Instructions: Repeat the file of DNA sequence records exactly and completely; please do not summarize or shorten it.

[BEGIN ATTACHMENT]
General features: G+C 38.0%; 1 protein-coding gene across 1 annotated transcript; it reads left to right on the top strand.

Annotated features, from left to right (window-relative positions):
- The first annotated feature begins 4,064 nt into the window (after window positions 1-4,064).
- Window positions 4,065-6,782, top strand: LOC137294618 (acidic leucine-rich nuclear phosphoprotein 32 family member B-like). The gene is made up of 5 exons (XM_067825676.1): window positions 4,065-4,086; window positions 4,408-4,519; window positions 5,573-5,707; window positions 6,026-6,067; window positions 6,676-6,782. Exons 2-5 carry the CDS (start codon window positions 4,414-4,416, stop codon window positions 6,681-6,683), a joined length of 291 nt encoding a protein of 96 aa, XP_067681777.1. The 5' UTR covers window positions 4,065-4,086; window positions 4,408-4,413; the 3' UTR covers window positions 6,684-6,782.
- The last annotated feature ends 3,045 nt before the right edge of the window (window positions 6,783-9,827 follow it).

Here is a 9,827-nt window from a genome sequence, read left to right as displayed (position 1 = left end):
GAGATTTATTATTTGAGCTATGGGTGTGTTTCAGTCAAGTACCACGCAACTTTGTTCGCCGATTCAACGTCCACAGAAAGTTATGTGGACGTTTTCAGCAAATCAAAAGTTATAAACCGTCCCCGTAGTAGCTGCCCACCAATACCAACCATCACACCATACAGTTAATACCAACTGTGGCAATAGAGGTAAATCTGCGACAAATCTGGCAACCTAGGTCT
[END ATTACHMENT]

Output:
General features: G+C 38.0%; 1 protein-coding gene across 1 annotated transcript; it reads left to right on the top strand.

Annotated features, from left to right (window-relative positions):
- The first annotated feature begins 4,064 nt into the window (after window positions 1-4,064).
- Window positions 4,065-6,782, top strand: LOC137294618 (acidic leucine-rich nuclear phosphoprotein 32 family member B-like). The gene is made up of 5 exons (XM_067825676.1): window positions 4,065-4,086; window positions 4,408-4,519; window positions 5,573-5,707; window positions 6,026-6,067; window positions 6,676-6,782. Exons 2-5 carry the CDS (start codon window positions 4,414-4,416, stop codon window positions 6,681-6,683), a joined length of 291 nt encoding a protein of 96 aa, XP_067681777.1. The 5' UTR covers window positions 4,065-4,086; window positions 4,408-4,413; the 3' UTR covers window positions 6,684-6,782.
- The last annotated feature ends 3,045 nt before the right edge of the window (window positions 6,783-9,827 follow it).

Here is a 9,827-nt window from a genome sequence, read left to right as displayed (position 1 = left end):
GAGATTTATTATTTGAGCTATGGGTGTGTTTCAGTCAAGTACCACGCAACTTTGTTCGCCGATTCAACGTCCACAGAAAGTTATGTGGACGTTTTCAGCAAATCAAAAGTTATAAACCGTCCCCGTAGTAGCTGCCCACCAATACCAACCATCACACCATACAGTTAATACCAACTGTGGCAATAGAGGTAAATCTGCGACAAATCTGGCAACCTAGGTCT